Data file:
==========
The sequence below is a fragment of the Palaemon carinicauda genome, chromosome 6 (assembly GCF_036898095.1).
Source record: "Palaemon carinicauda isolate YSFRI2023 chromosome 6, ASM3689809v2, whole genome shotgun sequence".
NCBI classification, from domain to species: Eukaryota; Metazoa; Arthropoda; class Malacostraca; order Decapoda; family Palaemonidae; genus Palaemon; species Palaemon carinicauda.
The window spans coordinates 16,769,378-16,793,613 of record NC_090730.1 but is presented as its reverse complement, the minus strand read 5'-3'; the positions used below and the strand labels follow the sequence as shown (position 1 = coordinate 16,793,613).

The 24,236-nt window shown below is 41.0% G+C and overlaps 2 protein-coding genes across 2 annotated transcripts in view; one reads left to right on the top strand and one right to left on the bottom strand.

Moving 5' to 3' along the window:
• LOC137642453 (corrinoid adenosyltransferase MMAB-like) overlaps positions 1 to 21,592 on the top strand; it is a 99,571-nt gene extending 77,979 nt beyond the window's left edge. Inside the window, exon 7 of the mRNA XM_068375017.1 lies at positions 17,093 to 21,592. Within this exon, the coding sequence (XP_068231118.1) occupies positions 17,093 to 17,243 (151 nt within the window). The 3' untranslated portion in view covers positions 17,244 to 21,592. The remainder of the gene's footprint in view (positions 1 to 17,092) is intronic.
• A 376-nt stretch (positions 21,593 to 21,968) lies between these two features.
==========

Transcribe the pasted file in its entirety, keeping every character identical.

The sequence below is a fragment of the Palaemon carinicauda genome, chromosome 6 (assembly GCF_036898095.1).
Source record: "Palaemon carinicauda isolate YSFRI2023 chromosome 6, ASM3689809v2, whole genome shotgun sequence".
NCBI classification, from domain to species: Eukaryota; Metazoa; Arthropoda; class Malacostraca; order Decapoda; family Palaemonidae; genus Palaemon; species Palaemon carinicauda.
The window spans coordinates 16,769,378-16,793,613 of record NC_090730.1 but is presented as its reverse complement, the minus strand read 5'-3'; the positions used below and the strand labels follow the sequence as shown (position 1 = coordinate 16,793,613).

The 24,236-nt window shown below is 41.0% G+C and overlaps 2 protein-coding genes across 2 annotated transcripts in view; one reads left to right on the top strand and one right to left on the bottom strand.

Moving 5' to 3' along the window:
• LOC137642453 (corrinoid adenosyltransferase MMAB-like) overlaps positions 1 to 21,592 on the top strand; it is a 99,571-nt gene extending 77,979 nt beyond the window's left edge. Inside the window, exon 7 of the mRNA XM_068375017.1 lies at positions 17,093 to 21,592. Within this exon, the coding sequence (XP_068231118.1) occupies positions 17,093 to 17,243 (151 nt within the window). The 3' untranslated portion in view covers positions 17,244 to 21,592. The remainder of the gene's footprint in view (positions 1 to 17,092) is intronic.
• A 376-nt stretch (positions 21,593 to 21,968) lies between these two features.